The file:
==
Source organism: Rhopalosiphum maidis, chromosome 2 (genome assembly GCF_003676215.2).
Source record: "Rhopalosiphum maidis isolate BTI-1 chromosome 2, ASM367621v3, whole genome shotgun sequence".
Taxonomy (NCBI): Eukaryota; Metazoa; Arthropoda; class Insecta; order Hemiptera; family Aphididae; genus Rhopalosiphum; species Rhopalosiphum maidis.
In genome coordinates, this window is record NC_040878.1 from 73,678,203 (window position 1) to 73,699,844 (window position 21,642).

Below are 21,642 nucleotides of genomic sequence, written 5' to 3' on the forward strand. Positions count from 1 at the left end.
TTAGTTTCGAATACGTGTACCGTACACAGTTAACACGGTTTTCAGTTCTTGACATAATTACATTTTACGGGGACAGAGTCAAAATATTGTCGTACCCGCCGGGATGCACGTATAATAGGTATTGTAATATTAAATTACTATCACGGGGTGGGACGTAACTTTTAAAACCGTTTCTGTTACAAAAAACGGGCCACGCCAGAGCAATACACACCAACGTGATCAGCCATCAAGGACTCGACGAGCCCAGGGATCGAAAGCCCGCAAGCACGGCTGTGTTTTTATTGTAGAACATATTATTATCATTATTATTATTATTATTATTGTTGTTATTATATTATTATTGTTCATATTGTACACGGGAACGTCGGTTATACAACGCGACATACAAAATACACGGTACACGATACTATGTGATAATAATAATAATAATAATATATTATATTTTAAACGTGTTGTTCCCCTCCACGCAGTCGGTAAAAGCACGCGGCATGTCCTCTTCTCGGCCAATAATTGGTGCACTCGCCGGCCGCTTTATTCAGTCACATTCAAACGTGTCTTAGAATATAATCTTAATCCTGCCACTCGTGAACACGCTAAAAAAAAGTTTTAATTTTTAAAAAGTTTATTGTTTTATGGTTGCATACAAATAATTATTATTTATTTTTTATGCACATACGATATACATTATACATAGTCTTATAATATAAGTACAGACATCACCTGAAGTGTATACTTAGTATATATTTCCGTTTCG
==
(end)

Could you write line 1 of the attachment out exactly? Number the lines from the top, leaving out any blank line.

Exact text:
Source organism: Rhopalosiphum maidis, chromosome 2 (genome assembly GCF_003676215.2).